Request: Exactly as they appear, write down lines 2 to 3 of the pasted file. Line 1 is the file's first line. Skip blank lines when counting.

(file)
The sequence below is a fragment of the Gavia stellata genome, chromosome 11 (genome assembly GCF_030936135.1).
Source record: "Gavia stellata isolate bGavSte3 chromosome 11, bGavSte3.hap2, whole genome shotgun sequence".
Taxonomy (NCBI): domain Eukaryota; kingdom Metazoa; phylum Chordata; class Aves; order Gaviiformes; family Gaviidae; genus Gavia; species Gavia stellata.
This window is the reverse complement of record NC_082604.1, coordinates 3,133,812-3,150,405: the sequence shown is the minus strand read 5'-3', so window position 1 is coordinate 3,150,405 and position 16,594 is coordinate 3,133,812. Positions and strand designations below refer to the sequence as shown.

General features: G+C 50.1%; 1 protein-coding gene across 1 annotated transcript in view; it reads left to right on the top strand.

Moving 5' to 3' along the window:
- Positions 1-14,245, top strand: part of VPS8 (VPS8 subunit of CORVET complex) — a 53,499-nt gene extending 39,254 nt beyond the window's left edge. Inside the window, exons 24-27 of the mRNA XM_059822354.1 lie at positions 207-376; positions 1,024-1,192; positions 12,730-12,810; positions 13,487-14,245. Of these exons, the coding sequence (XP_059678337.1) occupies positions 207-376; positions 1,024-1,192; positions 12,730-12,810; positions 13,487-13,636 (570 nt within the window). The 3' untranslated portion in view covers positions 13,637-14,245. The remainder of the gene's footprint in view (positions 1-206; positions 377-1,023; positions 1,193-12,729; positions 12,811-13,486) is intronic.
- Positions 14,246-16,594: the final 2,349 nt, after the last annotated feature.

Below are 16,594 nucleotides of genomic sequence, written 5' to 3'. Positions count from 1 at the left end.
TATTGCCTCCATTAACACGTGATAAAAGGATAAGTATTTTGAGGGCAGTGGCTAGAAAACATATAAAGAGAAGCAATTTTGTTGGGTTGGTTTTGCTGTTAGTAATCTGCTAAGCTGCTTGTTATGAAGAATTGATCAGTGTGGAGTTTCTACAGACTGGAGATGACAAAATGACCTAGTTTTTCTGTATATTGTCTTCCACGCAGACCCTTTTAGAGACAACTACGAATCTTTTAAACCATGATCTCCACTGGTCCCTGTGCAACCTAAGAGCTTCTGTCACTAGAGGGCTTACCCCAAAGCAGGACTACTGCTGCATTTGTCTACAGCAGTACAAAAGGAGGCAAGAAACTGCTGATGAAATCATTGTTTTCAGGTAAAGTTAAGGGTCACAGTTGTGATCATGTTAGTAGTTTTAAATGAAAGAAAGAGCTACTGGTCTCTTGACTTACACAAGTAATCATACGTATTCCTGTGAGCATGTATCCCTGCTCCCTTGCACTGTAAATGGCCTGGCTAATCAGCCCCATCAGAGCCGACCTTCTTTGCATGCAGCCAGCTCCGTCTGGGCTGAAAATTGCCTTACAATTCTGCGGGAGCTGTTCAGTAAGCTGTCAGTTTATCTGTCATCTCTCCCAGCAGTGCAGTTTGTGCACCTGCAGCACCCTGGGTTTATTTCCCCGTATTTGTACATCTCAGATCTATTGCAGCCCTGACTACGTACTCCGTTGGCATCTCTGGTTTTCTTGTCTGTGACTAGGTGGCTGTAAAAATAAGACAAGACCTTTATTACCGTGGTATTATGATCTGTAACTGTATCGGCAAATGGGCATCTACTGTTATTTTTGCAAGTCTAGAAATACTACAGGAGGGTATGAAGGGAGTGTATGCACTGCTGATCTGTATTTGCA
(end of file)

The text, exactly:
Source record: "Gavia stellata isolate bGavSte3 chromosome 11, bGavSte3.hap2, whole genome shotgun sequence".
Taxonomy (NCBI): domain Eukaryota; kingdom Metazoa; phylum Chordata; class Aves; order Gaviiformes; family Gaviidae; genus Gavia; species Gavia stellata.